Effect of additives, ball milling and isotopic exchange in porous magnesium borohydride
Journal article, Peer reviewed
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Original versionHeere, M. et al. (2018) Effect of additives, ball milling and isotopic exchange in porous magnesium borohydride. RSC Advances. 8 (49), pp. 27645-27653. 10.1039/C8RA05146A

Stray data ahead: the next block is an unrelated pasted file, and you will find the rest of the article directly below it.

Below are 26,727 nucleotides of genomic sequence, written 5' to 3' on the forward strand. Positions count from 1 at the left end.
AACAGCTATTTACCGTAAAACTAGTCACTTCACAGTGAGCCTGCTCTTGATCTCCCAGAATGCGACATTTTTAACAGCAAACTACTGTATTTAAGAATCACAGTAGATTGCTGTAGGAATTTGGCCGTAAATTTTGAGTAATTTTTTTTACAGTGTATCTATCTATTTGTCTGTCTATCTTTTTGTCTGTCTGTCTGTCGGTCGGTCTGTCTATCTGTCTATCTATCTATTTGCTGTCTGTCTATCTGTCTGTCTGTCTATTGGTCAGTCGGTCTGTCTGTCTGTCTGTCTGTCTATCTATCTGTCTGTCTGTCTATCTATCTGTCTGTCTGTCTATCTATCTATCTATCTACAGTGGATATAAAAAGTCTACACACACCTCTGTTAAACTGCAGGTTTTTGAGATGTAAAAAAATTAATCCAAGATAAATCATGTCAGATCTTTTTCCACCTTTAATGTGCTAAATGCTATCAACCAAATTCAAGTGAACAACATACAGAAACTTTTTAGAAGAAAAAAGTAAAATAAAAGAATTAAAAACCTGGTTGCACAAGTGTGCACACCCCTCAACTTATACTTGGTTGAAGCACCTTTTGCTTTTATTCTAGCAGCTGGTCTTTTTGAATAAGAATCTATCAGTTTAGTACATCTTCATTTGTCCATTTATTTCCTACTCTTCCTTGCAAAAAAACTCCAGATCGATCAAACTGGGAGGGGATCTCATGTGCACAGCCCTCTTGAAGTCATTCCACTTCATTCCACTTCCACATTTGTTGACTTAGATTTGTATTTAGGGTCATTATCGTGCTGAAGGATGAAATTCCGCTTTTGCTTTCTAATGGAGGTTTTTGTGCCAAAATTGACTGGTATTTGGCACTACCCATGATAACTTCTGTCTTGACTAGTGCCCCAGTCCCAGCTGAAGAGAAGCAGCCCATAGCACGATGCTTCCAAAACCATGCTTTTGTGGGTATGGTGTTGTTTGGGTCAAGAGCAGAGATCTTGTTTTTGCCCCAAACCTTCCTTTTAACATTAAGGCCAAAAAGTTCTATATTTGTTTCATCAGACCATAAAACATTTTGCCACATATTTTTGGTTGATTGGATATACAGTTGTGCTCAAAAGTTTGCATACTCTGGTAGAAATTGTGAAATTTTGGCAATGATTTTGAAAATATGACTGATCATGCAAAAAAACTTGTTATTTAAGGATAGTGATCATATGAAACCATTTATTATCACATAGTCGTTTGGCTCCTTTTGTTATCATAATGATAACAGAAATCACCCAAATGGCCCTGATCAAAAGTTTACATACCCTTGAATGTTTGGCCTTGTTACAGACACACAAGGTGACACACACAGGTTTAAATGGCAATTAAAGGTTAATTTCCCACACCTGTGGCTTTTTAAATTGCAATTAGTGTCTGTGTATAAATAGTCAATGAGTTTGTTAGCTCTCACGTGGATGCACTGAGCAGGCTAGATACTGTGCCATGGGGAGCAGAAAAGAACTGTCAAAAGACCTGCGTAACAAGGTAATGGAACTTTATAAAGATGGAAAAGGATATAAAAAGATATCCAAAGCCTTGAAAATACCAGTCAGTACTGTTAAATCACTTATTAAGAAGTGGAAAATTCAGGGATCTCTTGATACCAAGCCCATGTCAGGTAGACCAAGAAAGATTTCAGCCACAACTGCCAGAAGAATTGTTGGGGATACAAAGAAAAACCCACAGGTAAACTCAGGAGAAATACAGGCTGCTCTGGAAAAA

Magnesium borohydride (Mg(BH4)2) is a promising material for solid state hydrogen storage. However, the predicted reversible hydrogen sorption properties at moderate temperatures have not been reached due to sluggish hydrogen sorption kinetics. Hydrogen (H) → deuterium (D) exchange experiments can contribute to the understanding of the stability of the BH4− anion. Pure γ-Mg(BH4)2, ball milled Mg(BH4)2 and composites with the additives nickel triboride (Ni3B) and diniobium pentaoxide (Nb2O5) have been investigated. In situ Raman analysis demonstrated that in pure γ-Mg(BH4)2 the isotopic exchange reaction during continuous heating started at ∼80 °C, while the ball milled sample did not show any exchange at 3 bar D2. However, during ex situ exchange reactions investigated by infrared (IR) and thermogravimetric (TG) analyses a comparable H → D exchange during long exposures (23 h) to deuterium atmosphere was observed for as received, ball milled and γ-Mg(BH4)2 + Nb2O5, while the Ni3B additive hindered isotopic exchange. The specific surface areas (SSA) were shown to be very different for as received γ-Mg(BH4)2, BET area = 900 m2 g−1, and ball milled Mg(BH4)2, BET area = 30 m2 g−1, respectively, and this explains why no gas–solid H(D) diffusion was observed for the ball milled (amorphous) Mg(BH4)2 during the short time frames of in situ Raman measurements. The heat treated ball milled sample partially regained the porous γ-Mg(BH4)2 structure (BET area = 560 m2 g−1). This in combination with the long reaction times allowing for the reaction to approach equilibrium explains the observed gas–solid H(D) diffusion during long exposure. We have also demonstrated that a small amount of D can be substituted in both high surface area and low surface area samples at room temperature proving that the B–H bonds in Mg(BH4)2 can be challenged at these mild conditions.